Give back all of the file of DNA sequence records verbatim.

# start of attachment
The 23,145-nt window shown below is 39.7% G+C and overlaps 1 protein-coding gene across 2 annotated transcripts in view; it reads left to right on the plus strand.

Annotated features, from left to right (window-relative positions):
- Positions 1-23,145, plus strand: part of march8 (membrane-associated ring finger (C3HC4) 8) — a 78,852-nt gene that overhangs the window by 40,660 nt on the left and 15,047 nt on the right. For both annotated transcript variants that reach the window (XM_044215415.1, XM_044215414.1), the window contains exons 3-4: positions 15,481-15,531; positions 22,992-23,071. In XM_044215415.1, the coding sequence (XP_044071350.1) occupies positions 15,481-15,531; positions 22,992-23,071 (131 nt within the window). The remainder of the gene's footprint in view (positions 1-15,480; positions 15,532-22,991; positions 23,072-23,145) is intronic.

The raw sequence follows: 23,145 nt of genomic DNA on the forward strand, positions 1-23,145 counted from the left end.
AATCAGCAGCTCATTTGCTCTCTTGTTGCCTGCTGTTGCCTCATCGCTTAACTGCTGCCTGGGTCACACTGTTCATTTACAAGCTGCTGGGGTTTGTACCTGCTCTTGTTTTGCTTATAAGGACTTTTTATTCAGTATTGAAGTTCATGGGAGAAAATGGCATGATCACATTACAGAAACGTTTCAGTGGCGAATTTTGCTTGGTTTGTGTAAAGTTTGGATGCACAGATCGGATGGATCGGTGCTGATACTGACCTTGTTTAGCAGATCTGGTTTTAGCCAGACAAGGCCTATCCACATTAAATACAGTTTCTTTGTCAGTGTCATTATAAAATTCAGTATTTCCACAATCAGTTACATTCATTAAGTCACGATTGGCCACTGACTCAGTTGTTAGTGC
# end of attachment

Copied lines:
The 23,145-nt window shown below is 39.7% G+C and overlaps 1 protein-coding gene across 2 annotated transcripts in view; it reads left to right on the plus strand.

Annotated features, from left to right (window-relative positions):
- Positions 1-23,145, plus strand: part of march8 (membrane-associated ring finger (C3HC4) 8) — a 78,852-nt gene that overhangs the window by 40,660 nt on the left and 15,047 nt on the right. For both annotated transcript variants that reach the window (XM_044215415.1, XM_044215414.1), the window contains exons 3-4: positions 15,481-15,531; positions 22,992-23,071. In XM_044215415.1, the coding sequence (XP_044071350.1) occupies positions 15,481-15,531; positions 22,992-23,071 (131 nt within the window). The remainder of the gene's footprint in view (positions 1-15,480; positions 15,532-22,991; positions 23,072-23,145) is intronic.

The raw sequence follows: 23,145 nt of genomic DNA on the forward strand, positions 1-23,145 counted from the left end.
AATCAGCAGCTCATTTGCTCTCTTGTTGCCTGCTGTTGCCTCATCGCTTAACTGCTGCCTGGGTCACACTGTTCATTTACAAGCTGCTGGGGTTTGTACCTGCTCTTGTTTTGCTTATAAGGACTTTTTATTCAGTATTGAAGTTCATGGGAGAAAATGGCATGATCACATTACAGAAACGTTTCAGTGGCGAATTTTGCTTGGTTTGTGTAAAGTTTGGATGCACAGATCGGATGGATCGGTGCTGATACTGACCTTGTTTAGCAGATCTGGTTTTAGCCAGACAAGGCCTATCCACATTAAATACAGTTTCTTTGTCAGTGTCATTATAAAATTCAGTATTTCCACAATCAGTTACATTCATTAAGTCACGATTGGCCACTGACTCAGTTGTTAGTGC